Idaho lacks a single piece of legislation acknowledging the medical value of cannabis, making it the only state in the country with total cannabis prohibition. In addition to denying patients access to medical marijuana and farmers' entrance into the burgeoning American hemp industry, Idaho’s cannabis prohibition disproportionately targets Black Idahoans.
The Idaho Office of Drug Policy Views Cannabis as a Threat to Public Health
Idaho law defines marijuana as “the dried leaves, flowers, stems, and seeds from the Cannabis sativa or Cannabis indica plant.” Because of its classification as a Schedule I controlled substance under Idaho law, it is illegal to do any of the following:
- manufacture any form of cannabis
- deliver any form of cannabis
- possess any form of cannabis
- publicly use or be intoxicated by cannabis
A violation of Idaho’s cannabis law is considered a felony punishable by up to $25,000 and a prison sentence. Idaho’s conservative approach is unequivocally intolerant of recreational cannabis, and only slightly open to medical marijuana. As articulated by an Idaho Office of Drug Policy (ODP) 2017 statement, “The Governor’s Office of Drug Policy opposes legalization of marijuana in any form other than specific marijuana-based medications that have received FDA approval.” “In response to proposed legislation and ballot initiatives aimed at marijuana legalization, ODP finds it necessary, based on the current evidence, to advise against the legalization of marijuana as a public health and safety measure.” The ODP cites the increase of youth cannabis use, impaired driving, and poison control calls related to cannabis use in Washington State and Colorado as evidence that the benefits of cannabis legalization do not outweigh the risks or align with the ODP’s vision to keep “Idaho free from the devastating health, social and economic effects of substance abuse.”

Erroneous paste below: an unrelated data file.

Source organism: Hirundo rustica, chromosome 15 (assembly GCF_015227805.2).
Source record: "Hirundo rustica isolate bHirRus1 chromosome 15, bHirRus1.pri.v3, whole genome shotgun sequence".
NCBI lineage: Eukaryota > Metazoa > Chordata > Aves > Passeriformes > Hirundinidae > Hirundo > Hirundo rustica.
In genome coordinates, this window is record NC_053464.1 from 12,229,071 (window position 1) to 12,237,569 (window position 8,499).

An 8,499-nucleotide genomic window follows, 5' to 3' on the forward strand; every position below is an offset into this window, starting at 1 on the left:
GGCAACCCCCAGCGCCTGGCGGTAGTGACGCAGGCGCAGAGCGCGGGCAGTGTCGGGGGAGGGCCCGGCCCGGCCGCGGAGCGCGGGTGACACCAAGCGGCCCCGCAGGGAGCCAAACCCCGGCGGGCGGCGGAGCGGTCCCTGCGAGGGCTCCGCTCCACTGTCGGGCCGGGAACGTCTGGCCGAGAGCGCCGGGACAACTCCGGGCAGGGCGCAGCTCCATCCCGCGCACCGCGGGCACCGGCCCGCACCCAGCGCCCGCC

Even CBD and Hemp are Banned Under Idaho’s Current Cannabis Laws